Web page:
Checking the angles

I’m not sure if the systems background that I have or that I am a perfectionist or that I’m just flat-out pedantic — but one of the things I’ve noticed in my approach to creating code that I haven’t seen in people that I’ve worked with that have come up through the developer (not support, not IT/systems) ranks is that I’m far more likely to do two things. One, I’m far more likely to clean up after myself. I’ll remove unused code blocks and/or re-factor as I go, and if I find a better/different way (or pending deprecation) of doing something — I go back and clean up/change most or all the places that aren’t using the new way to be consistent Two, I seem far more likely to mentally consider more of the input edge cases and handle them.

Maybe it’s just the style of those that I’ve been around — or maybe it’s endemic — I don’t know. Maybe I have a systems mentality and a development training that come of age in the functional and waterfall years (but thank heavens those are over). But even with current developer discussions that tend toward design patterns, talk about unit testing, code coverage, which are certainly good and useful things — when not used as a trendy buzzword — nothing seems to beat old-fashioned coding sweat. Good variable names, the occasional comment, cleaning up after oneself, and sanity checking input.

Anyway, I’m just reminded of this today, possibly out of guilt. I recently combined a bunch of shell scripts that were handling my apache log analysis process for the 30+ vhosts we have into two vhosts. The shell scripts were working perfectly fine, but were heavily dependent on hard-coded strings and were a bear to extend (in the current “Don’t Repeat Yourself” mantra of the Rails crowd — they were like a needle on a scratched 33 1/3rd LP on a 78 rpm roundtable). I did a relatively straight port for round one, with some useful loops, and then after I left out a few calls to awstats that broke daily stats — I went back and cleaned it up some more and added parameters to deal with dates. I split things out into a few methods to make it cleaner — and of course had to rename all the variables because they were no longer semantically valid.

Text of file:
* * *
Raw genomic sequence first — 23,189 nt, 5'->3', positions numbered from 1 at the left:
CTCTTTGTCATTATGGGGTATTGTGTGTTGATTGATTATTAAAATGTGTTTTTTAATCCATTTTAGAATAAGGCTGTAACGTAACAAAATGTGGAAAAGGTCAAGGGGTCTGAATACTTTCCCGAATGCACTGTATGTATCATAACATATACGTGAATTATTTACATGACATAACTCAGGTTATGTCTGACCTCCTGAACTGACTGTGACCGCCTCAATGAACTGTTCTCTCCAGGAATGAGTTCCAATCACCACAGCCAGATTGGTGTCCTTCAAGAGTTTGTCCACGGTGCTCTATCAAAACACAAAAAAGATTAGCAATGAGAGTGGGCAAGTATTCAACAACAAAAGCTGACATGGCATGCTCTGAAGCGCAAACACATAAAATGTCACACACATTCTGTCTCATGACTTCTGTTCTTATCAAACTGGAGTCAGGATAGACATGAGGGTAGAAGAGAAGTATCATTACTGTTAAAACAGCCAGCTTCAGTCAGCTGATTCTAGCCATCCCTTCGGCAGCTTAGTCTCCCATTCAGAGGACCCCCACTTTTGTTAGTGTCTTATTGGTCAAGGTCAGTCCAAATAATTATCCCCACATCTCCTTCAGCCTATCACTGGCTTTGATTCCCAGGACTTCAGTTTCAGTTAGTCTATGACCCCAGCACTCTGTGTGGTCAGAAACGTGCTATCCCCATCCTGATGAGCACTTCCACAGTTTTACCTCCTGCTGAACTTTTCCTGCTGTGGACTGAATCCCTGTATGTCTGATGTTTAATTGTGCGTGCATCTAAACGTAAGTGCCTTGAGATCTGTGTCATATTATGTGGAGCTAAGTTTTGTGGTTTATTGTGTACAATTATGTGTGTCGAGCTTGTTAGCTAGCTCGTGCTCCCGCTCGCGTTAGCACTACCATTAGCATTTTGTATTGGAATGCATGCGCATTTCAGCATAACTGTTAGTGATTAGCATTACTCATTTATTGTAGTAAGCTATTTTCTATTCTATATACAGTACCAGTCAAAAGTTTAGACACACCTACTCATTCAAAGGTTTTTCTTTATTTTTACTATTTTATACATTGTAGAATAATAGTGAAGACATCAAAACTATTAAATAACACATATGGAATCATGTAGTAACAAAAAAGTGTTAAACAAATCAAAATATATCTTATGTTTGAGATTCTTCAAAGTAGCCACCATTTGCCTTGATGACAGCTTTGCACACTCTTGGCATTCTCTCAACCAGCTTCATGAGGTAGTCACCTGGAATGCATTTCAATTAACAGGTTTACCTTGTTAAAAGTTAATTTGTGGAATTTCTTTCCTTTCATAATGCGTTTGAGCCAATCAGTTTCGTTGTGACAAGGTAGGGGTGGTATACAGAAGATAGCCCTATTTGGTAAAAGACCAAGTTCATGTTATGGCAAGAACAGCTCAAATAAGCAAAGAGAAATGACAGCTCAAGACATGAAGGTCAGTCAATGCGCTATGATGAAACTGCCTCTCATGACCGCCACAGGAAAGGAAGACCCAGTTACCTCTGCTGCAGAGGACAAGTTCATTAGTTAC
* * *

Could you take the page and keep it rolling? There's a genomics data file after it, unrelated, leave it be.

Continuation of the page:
One of the things the scripts do is during awstats report production — they create convenience symlinks for the html reports for the “currentmonth” and “currentyear” and “yesterday” — which is slightly better than having to walk web directories for year/month and year/month/day (I’m using index walking for report browsing — it probably needs a front end app to ease browsing, but other priorities first). Well, those symlinks assume the natural scheduled running of the application. It runs early in the morning — based on the logs and data generated up through “yesterday”. However, when you pass dates in to re-run reports if necessary (a very rare thing that’s not likely to occur again for months) — generating those symlinks is worthless if the date you gave the script is not the “currentmonth” or the “currentyear” or “yesterday”

So of course, I had to add code to check for that. Pedantic isn’t it? Especially for something that rarely, if ever, will occur again — so what if the symlinks are temporarily broken until I run the standard process again (either scheduled or by hand). But date comparisons I added.

The guilt that I have, of course, happens on the first of the month. Given that the scheduled job that runs on the first of the month — and only processes yesterday’s data (the last day of the prior month) — well that invalidates the semantic meaning of “currentmonth” (or “currentyear” for Jan 1). Before I didn’t bother — I just created the symlinks even though “currentmonth” really means “lastmonth” on the 1st.

But code that I added keeps the symlink from being created if the month of “yesterday” doesn’t equal the month of “today”. Oh well.

Of course, it also prevents removal of the previous symlink. So in the end its a wash 😉

This story brought to you by the number 3 and the word “anal”


While I was writing this, I looked at my code to double-check when the symlinks would get created. In order to create date-based directory names in places — I end up doing:

reportday = reportmonth = timevalue.month reportyear = timevalue.year

(I do need the distinct values for those things as opposed to doing to producing a yyyy/mm/dd string)

My month comparison code just copied that model — and so I was doing:

# is currentmonth? todaytime = todaymonth = todaytime.month todayyear = todaytime.year reportmonthdate = Date.parse("#{reportyear}/#{reportmonth}/01") todaymonthdate = Date.parse("#{todayyear}/#{todaymonth}/01") iscurrentmonth = (reportmonthdate == todaymonthdate) Totally inefficient right? While writing this article I ended up re-factoring it 🙂 ` # is currentmonth? reportmonthdate = Date.parse(“#{reportyear}/#{reportmonth}/01”) todaymonthdate = Date.parse(“#{}/#{}/01”) iscurrentmonth = (reportmonthdate == todaymonthdate) `

(which could be collapsed to one line — but the above is slightly more readable to me)